City to explore a deck park over the interstate 


Monitor staff

Published: 06-13-2023 6:29 PM

Concord’s downtown has been cut off from the Merrimack River since the arrival of the railroads nearly two centuries ago. On Monday, the Concord City Council approved a plan to study whether there’s a way to reconnect the two.

The Council backed a plan to spend $200,000 to assess the feasibility of building a bridge park over Interstate 93 somewhere between exits 13 and 14.

The money will allow city engineers to complete a study in conjunction with the planned I-93 expansion through Concord. Their goal will be to determine suitable locations for the bridge park, develop concept plans for the structure, develop plans demonstrating how the structure would connect to Storrs Street, the Merrimack River and Loudon Road and develop preliminary costs, according to city documents. If it’s ever built, a bridge park would take between 12 and 14 months to complete.

“This is an opportunity to reconnect the downtown to the river from which we’ve been separated for 200 years … This is our last best hope to see if it’s feasible,” said at-large councilor Byron Champlin. “If we don’t explore it now, it will be another ‘woulda-coulda-shoulda’ for the city.”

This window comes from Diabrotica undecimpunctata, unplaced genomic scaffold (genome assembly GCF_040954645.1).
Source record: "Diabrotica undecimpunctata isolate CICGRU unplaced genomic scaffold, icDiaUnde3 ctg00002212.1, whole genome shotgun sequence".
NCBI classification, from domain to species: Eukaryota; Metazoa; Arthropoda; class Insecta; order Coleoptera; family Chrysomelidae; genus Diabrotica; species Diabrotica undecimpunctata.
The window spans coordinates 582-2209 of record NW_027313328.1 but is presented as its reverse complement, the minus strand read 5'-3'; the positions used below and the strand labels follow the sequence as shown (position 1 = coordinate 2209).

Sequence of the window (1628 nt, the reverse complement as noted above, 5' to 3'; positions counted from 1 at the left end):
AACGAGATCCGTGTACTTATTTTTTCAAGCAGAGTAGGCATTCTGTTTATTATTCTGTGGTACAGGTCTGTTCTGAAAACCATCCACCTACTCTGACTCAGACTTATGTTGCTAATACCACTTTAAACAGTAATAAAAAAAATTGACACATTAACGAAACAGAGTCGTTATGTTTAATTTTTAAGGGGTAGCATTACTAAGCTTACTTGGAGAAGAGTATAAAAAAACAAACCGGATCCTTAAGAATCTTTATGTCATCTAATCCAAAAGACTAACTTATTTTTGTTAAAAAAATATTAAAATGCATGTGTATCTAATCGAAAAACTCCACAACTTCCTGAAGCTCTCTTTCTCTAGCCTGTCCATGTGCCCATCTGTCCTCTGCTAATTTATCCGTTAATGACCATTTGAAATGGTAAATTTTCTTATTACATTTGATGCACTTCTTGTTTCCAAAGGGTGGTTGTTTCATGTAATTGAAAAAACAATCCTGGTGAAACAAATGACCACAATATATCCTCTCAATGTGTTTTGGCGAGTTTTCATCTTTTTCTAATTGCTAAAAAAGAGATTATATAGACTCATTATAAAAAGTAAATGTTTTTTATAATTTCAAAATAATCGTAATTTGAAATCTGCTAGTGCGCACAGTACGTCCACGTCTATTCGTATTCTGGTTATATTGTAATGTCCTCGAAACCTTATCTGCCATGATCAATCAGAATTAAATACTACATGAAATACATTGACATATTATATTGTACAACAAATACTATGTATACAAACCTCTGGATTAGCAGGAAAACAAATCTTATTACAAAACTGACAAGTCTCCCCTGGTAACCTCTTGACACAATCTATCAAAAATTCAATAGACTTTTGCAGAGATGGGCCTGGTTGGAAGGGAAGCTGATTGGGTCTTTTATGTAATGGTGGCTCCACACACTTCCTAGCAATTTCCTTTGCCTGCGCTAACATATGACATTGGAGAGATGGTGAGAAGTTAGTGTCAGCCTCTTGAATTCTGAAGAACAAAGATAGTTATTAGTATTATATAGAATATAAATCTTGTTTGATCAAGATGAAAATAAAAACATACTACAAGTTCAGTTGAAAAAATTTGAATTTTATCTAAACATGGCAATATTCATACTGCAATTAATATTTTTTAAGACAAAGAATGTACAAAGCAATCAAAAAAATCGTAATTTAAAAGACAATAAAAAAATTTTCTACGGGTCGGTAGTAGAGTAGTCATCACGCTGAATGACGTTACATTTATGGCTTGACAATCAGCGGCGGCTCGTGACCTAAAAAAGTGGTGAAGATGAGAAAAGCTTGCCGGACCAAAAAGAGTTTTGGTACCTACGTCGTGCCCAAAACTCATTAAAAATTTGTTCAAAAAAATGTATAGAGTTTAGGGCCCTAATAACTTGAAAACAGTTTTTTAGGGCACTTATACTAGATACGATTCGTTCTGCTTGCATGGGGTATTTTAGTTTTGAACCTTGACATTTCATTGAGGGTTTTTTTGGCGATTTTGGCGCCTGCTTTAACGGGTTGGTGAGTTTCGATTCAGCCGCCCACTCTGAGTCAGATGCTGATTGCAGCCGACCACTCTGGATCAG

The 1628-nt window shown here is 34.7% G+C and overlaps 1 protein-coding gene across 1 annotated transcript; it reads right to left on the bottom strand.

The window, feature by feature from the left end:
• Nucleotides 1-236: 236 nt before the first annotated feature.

Not all city councilors are in favor of the study.

“I have some concerns with this. This feasibility project would only happen after the highway is widened and I feel like we can access the river less expensively,” said Councilor Stacey Brown in opposition to the feasibility study. “Based on the Master Plan from 2006, a feasibility study was done at that time and determined it’s not feasible.”

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Agreeing with her assessment that a deck park might not ultimately make sense, at-large councilor Nathan Fennessey said the city should still spend the time and the money to assess it and determine if it would make sense.

Despite Brown’s hesitations, the remainder of the council voted in favor of allocating the funds to explore the feasibility of the deck park and pedestrian river access. When the council voted on the 2024 budget, they approved an additional $150,000 for the Merrimack Greenway River Trail expansion to further provide river access to residents. 

“This is an opportunity for us to be creative and think differently about how we are going to get people off the highway and into our downtown,” said Mayor Jim Bouley. “This idea came from the community when they came and testified and if we don’t spend this money, we’re never going to know what it’s going to look like.”